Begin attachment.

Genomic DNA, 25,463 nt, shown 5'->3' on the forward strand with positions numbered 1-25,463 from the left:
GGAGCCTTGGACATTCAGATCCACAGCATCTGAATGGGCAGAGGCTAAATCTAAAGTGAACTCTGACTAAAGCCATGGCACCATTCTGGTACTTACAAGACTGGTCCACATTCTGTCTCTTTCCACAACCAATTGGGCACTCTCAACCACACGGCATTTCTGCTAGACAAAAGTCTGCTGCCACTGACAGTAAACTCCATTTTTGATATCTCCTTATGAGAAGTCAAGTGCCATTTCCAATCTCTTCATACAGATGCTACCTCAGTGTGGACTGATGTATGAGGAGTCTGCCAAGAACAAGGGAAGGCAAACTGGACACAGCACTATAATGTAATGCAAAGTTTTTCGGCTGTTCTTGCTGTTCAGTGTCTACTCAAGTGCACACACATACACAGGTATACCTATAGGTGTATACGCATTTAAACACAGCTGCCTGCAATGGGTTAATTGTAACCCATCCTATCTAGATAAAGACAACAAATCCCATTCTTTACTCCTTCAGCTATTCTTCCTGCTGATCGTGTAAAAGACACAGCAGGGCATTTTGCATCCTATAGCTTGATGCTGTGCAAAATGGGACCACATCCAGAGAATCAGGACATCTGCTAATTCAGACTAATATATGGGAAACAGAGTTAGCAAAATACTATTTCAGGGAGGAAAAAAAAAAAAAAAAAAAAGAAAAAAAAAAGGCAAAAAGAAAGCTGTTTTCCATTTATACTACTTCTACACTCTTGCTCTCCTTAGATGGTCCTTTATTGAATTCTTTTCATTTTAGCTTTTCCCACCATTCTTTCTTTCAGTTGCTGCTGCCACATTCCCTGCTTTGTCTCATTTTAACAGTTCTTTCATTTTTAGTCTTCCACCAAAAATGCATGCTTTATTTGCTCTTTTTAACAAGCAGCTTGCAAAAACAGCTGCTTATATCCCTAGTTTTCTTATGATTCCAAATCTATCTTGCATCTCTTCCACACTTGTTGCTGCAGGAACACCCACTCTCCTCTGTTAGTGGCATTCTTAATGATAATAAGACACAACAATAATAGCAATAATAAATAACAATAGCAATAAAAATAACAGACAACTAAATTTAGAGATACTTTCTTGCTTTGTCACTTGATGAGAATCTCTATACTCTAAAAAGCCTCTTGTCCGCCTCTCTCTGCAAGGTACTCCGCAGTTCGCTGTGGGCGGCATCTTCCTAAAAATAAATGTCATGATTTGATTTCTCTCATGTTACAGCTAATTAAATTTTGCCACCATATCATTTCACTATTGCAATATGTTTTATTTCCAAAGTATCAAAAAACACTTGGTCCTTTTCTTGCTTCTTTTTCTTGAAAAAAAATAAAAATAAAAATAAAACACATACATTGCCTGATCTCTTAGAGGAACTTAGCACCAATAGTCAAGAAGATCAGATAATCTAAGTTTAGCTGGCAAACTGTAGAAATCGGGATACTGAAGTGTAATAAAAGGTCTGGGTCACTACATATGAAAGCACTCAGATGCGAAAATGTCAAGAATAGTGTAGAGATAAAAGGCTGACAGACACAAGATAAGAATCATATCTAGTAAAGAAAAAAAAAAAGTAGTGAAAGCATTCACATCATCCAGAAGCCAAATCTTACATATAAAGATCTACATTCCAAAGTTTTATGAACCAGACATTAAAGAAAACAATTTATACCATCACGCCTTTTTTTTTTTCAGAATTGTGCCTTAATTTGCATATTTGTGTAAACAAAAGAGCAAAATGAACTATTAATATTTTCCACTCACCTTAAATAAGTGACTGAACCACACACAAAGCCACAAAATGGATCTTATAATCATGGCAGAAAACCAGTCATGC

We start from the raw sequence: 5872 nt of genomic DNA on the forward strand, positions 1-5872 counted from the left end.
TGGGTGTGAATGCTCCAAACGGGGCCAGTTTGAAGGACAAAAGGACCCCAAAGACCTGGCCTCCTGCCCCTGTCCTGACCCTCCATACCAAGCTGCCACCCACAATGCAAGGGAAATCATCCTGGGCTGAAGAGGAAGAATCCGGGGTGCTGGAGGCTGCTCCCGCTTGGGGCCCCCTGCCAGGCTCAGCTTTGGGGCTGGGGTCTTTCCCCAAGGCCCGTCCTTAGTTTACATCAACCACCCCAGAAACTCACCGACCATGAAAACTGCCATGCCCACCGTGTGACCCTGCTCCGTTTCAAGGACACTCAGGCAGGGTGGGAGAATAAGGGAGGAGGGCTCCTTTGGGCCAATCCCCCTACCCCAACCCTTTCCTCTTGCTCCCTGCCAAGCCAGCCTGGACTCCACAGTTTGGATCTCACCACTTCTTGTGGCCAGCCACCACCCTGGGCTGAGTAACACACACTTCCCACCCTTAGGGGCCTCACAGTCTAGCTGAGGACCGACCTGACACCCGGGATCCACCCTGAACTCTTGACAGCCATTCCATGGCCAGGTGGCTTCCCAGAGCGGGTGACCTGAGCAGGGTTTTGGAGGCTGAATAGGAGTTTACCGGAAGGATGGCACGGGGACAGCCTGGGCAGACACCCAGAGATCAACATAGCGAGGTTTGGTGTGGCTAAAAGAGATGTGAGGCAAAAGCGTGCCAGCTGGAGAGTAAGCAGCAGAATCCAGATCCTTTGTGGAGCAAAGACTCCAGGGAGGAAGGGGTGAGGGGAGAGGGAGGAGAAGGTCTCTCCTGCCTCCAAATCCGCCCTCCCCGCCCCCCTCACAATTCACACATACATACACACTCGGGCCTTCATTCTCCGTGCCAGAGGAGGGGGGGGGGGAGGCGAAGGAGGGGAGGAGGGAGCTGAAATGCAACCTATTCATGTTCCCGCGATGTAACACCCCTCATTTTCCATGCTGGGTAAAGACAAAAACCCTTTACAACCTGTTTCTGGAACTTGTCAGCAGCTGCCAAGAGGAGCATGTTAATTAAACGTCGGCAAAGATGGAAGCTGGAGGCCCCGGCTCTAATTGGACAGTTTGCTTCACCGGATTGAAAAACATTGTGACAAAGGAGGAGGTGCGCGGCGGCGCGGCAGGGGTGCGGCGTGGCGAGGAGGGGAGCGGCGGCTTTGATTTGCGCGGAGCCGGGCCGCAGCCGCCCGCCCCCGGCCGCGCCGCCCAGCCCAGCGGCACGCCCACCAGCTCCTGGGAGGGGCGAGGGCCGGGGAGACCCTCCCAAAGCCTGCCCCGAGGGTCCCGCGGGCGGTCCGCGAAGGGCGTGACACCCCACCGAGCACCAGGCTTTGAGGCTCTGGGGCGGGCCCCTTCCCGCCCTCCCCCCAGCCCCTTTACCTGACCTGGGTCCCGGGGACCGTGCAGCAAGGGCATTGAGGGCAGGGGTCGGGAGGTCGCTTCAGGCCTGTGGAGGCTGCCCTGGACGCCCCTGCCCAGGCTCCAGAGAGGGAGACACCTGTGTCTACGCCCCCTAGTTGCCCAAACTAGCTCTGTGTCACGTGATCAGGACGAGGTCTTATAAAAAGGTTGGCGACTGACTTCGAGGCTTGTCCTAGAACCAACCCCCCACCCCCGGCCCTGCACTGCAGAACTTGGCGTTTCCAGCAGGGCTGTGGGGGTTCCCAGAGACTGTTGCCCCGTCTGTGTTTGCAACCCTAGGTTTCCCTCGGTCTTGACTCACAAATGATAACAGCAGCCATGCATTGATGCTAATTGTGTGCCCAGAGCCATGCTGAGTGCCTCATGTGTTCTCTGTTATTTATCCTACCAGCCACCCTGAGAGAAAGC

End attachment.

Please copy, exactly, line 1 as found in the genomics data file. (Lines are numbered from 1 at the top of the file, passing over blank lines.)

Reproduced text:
Genomic DNA, 25,463 nt, shown 5'->3' on the forward strand with positions numbered 1-25,463 from the left: